PM: Comptroller sets new standards for cynicism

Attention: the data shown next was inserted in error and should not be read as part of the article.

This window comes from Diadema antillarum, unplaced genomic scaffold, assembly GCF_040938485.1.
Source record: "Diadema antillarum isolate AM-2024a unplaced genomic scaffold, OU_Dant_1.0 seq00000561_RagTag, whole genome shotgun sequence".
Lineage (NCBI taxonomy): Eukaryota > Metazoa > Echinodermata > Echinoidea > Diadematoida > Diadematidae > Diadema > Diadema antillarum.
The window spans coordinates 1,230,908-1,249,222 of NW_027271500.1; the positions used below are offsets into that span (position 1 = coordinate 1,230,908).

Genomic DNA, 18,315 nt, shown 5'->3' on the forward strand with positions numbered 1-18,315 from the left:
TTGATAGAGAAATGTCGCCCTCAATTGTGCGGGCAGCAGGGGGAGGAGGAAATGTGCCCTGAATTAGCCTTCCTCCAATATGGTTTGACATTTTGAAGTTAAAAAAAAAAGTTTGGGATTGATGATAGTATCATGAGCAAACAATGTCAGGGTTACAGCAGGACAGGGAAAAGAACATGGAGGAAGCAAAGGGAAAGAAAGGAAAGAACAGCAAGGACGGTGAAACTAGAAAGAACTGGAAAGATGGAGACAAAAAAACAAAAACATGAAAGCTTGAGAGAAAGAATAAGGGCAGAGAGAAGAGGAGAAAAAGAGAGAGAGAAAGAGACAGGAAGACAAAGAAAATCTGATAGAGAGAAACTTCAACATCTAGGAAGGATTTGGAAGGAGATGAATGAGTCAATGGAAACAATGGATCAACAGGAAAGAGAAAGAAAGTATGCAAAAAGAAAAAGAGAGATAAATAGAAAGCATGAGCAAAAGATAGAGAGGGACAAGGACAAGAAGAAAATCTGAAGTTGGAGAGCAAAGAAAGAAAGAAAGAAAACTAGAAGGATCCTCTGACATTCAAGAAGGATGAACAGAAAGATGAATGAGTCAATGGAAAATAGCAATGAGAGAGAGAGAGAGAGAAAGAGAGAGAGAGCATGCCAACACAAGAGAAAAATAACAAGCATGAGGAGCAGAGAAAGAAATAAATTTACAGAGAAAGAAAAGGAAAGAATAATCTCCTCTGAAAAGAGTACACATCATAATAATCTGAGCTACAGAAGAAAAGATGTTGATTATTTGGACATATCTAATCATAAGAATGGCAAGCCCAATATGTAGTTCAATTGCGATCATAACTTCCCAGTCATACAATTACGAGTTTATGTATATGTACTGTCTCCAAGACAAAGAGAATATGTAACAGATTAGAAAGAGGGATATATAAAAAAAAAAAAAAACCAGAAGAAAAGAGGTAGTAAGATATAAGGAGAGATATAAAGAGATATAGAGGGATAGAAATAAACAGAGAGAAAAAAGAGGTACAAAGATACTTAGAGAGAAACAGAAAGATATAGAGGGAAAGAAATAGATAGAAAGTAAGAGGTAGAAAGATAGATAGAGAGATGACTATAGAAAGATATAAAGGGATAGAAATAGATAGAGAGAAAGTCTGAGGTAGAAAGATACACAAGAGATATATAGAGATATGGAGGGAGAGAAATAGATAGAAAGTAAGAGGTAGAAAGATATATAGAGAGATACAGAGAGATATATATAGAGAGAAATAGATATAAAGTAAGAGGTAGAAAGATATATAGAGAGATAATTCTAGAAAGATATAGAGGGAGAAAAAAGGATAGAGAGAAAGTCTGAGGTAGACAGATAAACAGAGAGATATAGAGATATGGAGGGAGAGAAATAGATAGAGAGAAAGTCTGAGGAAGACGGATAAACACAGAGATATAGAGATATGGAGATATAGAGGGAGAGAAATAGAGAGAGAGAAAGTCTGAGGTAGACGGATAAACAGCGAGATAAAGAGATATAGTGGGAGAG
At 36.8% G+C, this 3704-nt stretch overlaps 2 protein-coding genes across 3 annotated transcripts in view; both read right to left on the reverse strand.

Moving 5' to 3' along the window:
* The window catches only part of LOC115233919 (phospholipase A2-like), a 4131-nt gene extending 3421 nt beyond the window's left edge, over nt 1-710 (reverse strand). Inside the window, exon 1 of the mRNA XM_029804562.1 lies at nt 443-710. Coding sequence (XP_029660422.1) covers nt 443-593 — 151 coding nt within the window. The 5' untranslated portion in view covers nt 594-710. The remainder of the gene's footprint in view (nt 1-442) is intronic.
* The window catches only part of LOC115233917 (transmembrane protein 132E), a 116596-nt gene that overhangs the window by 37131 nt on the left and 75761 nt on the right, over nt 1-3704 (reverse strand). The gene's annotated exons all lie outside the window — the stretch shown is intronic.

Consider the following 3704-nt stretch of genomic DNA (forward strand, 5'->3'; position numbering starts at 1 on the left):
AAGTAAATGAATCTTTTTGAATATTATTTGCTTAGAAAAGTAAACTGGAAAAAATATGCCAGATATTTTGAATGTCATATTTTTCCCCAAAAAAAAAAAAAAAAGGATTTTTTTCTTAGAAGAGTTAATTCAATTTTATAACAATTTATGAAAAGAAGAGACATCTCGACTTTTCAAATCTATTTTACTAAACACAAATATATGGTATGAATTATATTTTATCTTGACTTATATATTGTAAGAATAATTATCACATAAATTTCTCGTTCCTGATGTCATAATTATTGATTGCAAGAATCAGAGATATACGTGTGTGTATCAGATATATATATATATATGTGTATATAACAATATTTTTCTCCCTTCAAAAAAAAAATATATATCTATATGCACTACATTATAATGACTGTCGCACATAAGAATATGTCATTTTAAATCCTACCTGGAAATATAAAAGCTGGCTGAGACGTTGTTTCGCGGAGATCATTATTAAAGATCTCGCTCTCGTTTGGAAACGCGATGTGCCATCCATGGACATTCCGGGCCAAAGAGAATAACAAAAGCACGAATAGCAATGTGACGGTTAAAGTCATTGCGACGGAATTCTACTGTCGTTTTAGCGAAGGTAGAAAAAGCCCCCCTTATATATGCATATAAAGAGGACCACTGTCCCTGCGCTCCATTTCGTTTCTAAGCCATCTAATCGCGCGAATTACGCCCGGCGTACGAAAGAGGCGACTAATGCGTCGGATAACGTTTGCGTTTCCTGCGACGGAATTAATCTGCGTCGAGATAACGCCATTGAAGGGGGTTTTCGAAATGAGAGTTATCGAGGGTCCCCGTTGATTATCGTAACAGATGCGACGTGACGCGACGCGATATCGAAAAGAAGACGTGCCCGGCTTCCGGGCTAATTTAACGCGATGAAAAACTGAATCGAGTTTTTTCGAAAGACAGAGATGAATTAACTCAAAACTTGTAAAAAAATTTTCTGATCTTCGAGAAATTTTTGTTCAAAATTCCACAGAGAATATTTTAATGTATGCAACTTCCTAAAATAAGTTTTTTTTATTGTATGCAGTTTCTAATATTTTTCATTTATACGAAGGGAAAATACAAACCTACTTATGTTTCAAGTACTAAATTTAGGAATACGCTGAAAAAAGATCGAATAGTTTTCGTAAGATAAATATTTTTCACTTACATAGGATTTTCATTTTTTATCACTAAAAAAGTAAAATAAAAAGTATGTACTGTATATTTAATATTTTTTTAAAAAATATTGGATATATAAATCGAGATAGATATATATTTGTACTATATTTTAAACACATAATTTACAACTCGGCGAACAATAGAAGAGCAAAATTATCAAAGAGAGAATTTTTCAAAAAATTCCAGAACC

Long simmering tension between Prime Minister Ehud Olmert and State Comptroller Micha Lindenstrauss boiled over in a sharply worded three-page letter Olmert sent to the Knesset Sunday, accusing Lindenstrauss of having made up his mind before he began his investigation of the government's functioning during last summer's war and of "systematic leaks" to the press. In the letter, addressed to Knesset Speaker Dalia Itzik and Knesset State Control Committee chairman Zevulun Orlev, Olmert hinted that there may be room for criminal action against those who leaked information from the interim findings of the comptroller's report on the state of home front preparedness for the war. "Leaking a report even before it was passed on to those being investigated is a criminal offense," Olmert wrote. "How could bodies involved in auditing allow themselves to behave in this manner." What precipitated Olmert's angry response was Lindenstrauss' intention to submit the main points of his findings to the Knesset State Control Committee on Tuesday, before he a reasonable chance to respond. There is reportedly concern in the Prime Minister's Office that the report, published before the Winograd Commission publishes its interim findings, could color those findings or the public's perceptions of them. "I have restrained myself for many months regarding the continuous leaks coming from the comptroller's office," the letter read. "Numerous issues being investigated by the comptroller are leaked in a systematic manner by the comptroller's office to journalists, who admit this publicly." He said that in the current case the content of the report front was leaked before it was brought to the government, to the prime minister, cabinet ministers, security establishment, IDF, police or municipal authorities. Olmert wrote that the manner in which Lindenstrauss put together this report "set a new record for cynicism" and was far beneath the standards of the comptroller's office. Olmert wrote that he received a request to prepare to appear before the comptroller on December 25 - the first time that the comptroller has ever asked a prime minister to appear before him. He wrote that he replied that Lindenstrauss should send questions, to which he would reply, and that if the comptroller found the answers insufficient, he could either ask again for written responses or they could meet. Olmert wrote that he did not receive the questions until January 31. "To my astonishment, the time that was given to respond was less than two weeks." He said that although the comptroller agreed to extend this by another two and a half weeks, it was not nearly enough time to deal with such a complicated matter, which would necessitate looking at government records dating back to 2000. He noted that a mere six days after he received the request for responses, Lindenstrauss appeared before the State Control Committee and said that the period of collecting information had ended. "The comptroller did not even wait for my answers on this issue," he said. Olmert hinted that the reason that Lindenstrauss did not want to wait until he received the responses was that he wanted to put out his report before the Winograd Committee investigating the war in Lebanon issued its interim report. "The urgency in which the comptroller is convening the committee, and things he is saying or that are being said in his name in the media as if another war is about to take place are sowing the seeds of panic among the public," Olmert wrote. "Why is there a need to panic the public unnecessarily, as if there will be a war in a few days. Where is this pretense to establish such an unnecessary and damaging fact coming from? Matters of state security should be treated with reason and careful consideration." Olmert wrote that he felt Lindenstrauss' mind was already made up before he began investigating the issue. "Unfortunately, I must say that this is going through the motions of investigation, but it is not true investigation." Olmert said he should have the right - as should the other relevant governmental and military agencies - to respond before the report is published. "I demand from the comptroller's office at least the appearance that the responses that these bodies provide will be taken into account in drawing up the findings in this important matter," he wrote. Olmert concluded by saying that he did not see any reason for the State Control Committee to meet on this matter on Tuesday, and that the comptroller should send the draft of his report to the relevant bodies and give them fair time to respond before publishing his findings.